Donna:  I ran it to push myself farther than I've ever done before. I wanted to prove to myself that I am a strong woman.  Once I set a goal, I seek to achieve that goal. I was motivated by my friends, and by myself, to complete my first marathon surrounded by women of all ages, fitness levels & abilities.

Amanda, Donna, & Liz at the Gazelle Girl 2015 Expo.
Liz: Gazelle Girl 2014 was my first half marathon.  It was such an exciting, positive event and a life moment that I knew I had to do again.  There is nothing like joining 3000 like-minded women to achieve goals that at times feel insurmountable, on the journey to the finish line. I also ran this for myself- my health, my sanity, my life.  For this race I was motivated by besting my half marathon time from the fall, the sense of pride of being a “half marathoner”, my girls/training partners, and my boys in my life.

Tell me about your training process.  You did both group and individual runs...how did those help you?

Amanda:  I wanted to follow the Gazelle Girl half marathon training program but found that I couldn’t do it with my schedule. For about half of the winter I did speed work on my treadmill once a week, the Wednesday group run, and the weekend long run. But I found that my Monday speedwork ended up getting pushed to the wayside more often than not. The long runs with the group were highly motivating. I did a few solo long runs and they seemed so much harder.

Donna:  For the most part, I followed the Gazelle Girl half marathon training program.  However, I usually only ran about 2-3 days a week on average.

Liz:  I feel like I have been perpetually training--always running and ready for any race opportunity.  But with each long distance event, I usually restart my training from the beginning of the training plan and adjust it to best fit my life’s schedule.  I followed the Gazelle Girl Low Mileage plan- completing a day of speed work (usually on the treadmill the majority of the winter), a group run on most Wednesday nights, and a long run on the weekend.  Some weeks I was able to run more than others.  Group runs are hard at times being a slower runner and a walk/run method runner.  Sometimes those runs are the ones that create the most self-doubt in my running experience, but on the flip side can also motivate me and push me to run faster and harder/farther than I would have solo.  I loved my long runs with my training partners.  After training last year solo on the long runs- due to I was the only runner at that pace training for Gazelle- it was so nice to have someone with me to share those hours/miles while working on achieving 13.1.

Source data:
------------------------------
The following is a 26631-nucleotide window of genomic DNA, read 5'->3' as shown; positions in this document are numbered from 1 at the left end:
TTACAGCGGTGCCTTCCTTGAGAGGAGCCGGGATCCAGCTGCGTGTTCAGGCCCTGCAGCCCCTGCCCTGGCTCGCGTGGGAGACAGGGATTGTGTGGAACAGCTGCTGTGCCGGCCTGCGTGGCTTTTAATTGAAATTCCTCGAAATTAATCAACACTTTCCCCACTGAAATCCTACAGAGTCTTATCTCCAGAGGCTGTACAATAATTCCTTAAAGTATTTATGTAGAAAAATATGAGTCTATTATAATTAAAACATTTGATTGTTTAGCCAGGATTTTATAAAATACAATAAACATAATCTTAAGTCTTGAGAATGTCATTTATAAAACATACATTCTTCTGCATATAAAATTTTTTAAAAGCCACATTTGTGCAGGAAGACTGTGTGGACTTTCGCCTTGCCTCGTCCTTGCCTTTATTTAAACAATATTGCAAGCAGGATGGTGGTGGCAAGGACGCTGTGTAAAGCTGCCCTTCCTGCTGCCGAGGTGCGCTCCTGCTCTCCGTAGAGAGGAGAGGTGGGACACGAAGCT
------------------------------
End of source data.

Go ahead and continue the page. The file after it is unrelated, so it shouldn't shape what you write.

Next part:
Liz, Donna, & Amanda on a winter training run.

What was the best piece of advice you were given for your training?

Amanda:  There were so many! I think the equipment that helped me the most was the foam roller. But advice about the metronome, timing Gu fueling, handheld water bottles, etc. all helped immensely. The run/walk method wasn’t really “advice” but it kept me running the long distances. I try to tell myself that I can do anything for a set amount of time.

Donna : I believe the best advice I received was to be introduced to metronome running. It help improve my form, which in turn decreased aches & pains.

Liz: The one thing that I did change from my previous training was the use of a metronome.  I have found that to be really helpful with my running form and cadence.  Listen to your body and know your limits.  Don’t let pride create injuries--know when to stop and recover.  Compare yourself only to yourself as a runner.  All miles are better than no miles, the hardest part is getting out there.    

Race Prep:  What did you do?  What did you wear and eat?

Amanda:  I tried to eat healthier the week leading up to the race and drank tons of water. The morning of the race I had a couple of cups of coffee, an English muffin with peanut butter, and lots more water. I wore capri tights, a loose fitting tank top, and arm sleeves. I made sure that I didn’t wear anything that I hadn’t run in before.

Donna:  I tried to get more rest the 2 days prior to the race. On race day, I only ate a piece of toast with peanut butter. I wore a loose tank top & capris, with a pair of arm sleeves.